This is the measure most economists prefer when looking at per-capita welfare and when comparing living conditions or use of resources across countries. Highly-educated (often with graduate degrees), most commonly salaried, professionals and middle management with large work autonomy. Source:

Since the end of World War II, the economy has achieved relatively steady growth, low unemployment and inflation, and rapid advances in technology. world by area with 9,826,675 square kilometers. The homeownership rate is relatively high compared to other post-industrial nations. [4], In 2013, the Economist Intelligence Unit's Where-to-be-born Index, which takes into account material well-being as measured by GDP per capita, life expectancy, political stability, the quality of family life based on divorce rates, community life, crime and terrorism rates, gender equality, the quality of governance, climate, and unemployment rates, ranked the United States at 16th place, tied with Germany.[5].

Even though it placed No. "[54], In 2015 a report was done that showed that 71 percent of all workers in America made less than $50,000 in 2014. On the inequality-adjusted HDI, the United States ranked 27th in 2014, tied with Poland. In particular, their measure highlights that high-income states benefit from higher life expectancy, consumption, and college attainment, while low-income states benefit from lower cost of living. The middle class continues to shrink and standard of living continues to decrease. United States and Germany living comparison. Out of the 85 million households in the United States, 64% owned their own living quarters, 55% had at least two TV sets, and 51% had more than one vehicle. It can also be thought of as indicating the potential return on investment in human capital and is necessary for the calculation of various actuarial measures. 17,000 people in The United States and 1,000 people in Germany die from AIDS each year. [better source needed][55] The discrepancy between the amount of electricity generated and/or imported and the amount consumed and/or exported is accounted for as loss in transmission and distribution. population. If income were distributed with perfect equality, the Lorenz curve would coincide with the 45 degree line and the index would be zero; if income were distributed with perfect inequality, the Lorenz curve would coincide with the horizontal axis and the right vertical axis and the index would be 100. The percentage of adults living with HIV/AIDS in The United States is 0.60% while in Germany it is 0.10%. Source: Under the U.S. income standard, the upper-income share in Luxembourg increases from 8% to 18% and the lower-income share decreases from 17% to 8%.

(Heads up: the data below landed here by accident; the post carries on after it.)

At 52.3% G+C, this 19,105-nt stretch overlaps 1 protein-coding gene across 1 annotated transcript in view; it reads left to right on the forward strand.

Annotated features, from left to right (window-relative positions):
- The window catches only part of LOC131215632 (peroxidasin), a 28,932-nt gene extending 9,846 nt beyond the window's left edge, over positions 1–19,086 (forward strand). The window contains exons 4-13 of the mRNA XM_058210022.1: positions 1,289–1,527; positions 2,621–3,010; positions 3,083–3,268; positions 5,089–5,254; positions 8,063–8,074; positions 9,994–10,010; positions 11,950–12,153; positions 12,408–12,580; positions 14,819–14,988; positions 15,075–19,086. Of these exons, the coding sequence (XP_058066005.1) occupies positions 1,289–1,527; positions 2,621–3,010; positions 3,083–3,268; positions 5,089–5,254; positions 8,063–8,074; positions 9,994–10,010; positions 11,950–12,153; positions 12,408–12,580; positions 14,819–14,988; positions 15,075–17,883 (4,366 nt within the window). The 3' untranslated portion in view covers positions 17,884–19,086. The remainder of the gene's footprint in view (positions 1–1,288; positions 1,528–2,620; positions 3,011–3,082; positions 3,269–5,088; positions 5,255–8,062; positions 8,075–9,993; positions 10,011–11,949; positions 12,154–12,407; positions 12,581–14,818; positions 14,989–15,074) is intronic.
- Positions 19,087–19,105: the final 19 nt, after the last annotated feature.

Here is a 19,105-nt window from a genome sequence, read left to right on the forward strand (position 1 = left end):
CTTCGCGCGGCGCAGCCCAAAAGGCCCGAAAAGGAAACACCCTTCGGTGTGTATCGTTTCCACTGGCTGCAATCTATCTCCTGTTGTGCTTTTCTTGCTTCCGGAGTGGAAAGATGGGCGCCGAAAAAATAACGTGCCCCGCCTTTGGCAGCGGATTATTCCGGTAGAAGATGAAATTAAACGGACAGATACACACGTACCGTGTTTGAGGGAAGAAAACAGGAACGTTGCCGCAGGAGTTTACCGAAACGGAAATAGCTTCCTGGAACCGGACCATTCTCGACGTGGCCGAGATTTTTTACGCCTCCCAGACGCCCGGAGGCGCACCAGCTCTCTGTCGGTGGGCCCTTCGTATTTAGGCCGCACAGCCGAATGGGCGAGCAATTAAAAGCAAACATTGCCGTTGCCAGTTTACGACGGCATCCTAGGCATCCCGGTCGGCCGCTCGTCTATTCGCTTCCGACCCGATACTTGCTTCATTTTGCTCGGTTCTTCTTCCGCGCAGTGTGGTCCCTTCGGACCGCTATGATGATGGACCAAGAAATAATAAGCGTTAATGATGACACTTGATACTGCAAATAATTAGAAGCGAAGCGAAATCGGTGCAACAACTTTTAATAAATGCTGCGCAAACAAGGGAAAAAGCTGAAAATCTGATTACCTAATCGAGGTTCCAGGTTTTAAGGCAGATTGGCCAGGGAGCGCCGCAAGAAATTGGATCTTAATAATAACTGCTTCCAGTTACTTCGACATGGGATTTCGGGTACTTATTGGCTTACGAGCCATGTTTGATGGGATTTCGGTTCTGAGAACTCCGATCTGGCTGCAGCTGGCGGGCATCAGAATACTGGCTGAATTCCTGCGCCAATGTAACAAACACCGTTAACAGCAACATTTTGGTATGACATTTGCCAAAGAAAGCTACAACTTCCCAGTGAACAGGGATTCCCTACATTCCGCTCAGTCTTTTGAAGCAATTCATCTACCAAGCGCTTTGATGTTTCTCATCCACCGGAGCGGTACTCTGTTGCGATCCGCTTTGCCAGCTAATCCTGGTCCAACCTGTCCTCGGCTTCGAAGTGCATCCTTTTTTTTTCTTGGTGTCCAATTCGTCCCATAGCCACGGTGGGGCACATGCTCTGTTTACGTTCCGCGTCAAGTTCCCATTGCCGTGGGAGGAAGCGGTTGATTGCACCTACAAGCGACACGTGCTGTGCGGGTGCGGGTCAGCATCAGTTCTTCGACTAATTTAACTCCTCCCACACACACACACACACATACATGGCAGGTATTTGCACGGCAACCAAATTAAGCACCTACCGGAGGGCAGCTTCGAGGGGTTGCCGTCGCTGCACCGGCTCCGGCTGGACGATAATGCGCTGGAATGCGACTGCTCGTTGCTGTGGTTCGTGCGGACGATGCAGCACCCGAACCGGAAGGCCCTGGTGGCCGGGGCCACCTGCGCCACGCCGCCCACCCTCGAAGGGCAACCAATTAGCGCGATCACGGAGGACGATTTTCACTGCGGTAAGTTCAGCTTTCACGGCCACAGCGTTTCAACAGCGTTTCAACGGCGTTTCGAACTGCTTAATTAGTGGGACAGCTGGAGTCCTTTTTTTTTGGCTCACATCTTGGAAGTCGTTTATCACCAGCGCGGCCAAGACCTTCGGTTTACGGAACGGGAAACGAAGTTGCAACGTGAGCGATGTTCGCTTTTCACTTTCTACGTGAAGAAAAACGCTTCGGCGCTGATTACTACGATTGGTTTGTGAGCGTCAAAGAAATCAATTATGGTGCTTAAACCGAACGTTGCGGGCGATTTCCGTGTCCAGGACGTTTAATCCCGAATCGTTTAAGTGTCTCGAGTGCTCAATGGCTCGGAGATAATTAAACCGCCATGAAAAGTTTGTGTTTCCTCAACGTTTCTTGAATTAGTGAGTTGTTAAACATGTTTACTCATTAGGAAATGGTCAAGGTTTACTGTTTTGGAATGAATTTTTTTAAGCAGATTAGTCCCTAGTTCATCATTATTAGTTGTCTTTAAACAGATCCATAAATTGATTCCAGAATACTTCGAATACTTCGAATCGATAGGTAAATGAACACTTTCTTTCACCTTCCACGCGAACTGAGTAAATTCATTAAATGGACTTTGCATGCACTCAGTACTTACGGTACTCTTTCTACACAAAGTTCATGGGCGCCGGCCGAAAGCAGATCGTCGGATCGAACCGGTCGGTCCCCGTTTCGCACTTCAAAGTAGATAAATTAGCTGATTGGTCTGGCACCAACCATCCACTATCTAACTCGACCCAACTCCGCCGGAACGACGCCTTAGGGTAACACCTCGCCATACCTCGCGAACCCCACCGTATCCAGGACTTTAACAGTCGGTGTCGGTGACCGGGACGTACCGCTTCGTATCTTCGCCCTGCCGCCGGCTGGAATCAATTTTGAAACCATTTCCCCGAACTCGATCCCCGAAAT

The discrepancy between the amount of oil produced and/or imported and the amount consumed and/or exported is due to the omission of stock changes, refinery gains, and other complicating factors. As Europe's largest economy and second most populous nation (after Russia), Germany is a key member of the continent's economic, political, and defense organizations. Historians have used height to measure living standards during this time as average adult heights can point to a population's net nutrition - the amount of nutrition people grew up with as compared to biological stress which can cause lower heights in adulthood, stemming from things like food deprivation, hard work, and disease. The adult prevalence rate is calculated by dividing the estimated number of adults living with HIV/AIDS at yearend by the total adult population at yearend. Semi-professionals and craftsmen with a roughly average standard of living. Clerical and most blue-collar workers whose work is highly routinized. The entry includes total population as well as the male and female components. However, the Human Development Index is not considered a measure of living standards, but a measure of potential living standards were there no inequality: rather, the inequality-adjusted Human Development Index is considered the actual level of human development, taking inequality into account. In the United Nations Human Development Index, which measures health, education, and per capita income levels, the United States is relatively high, currently ranking 8th.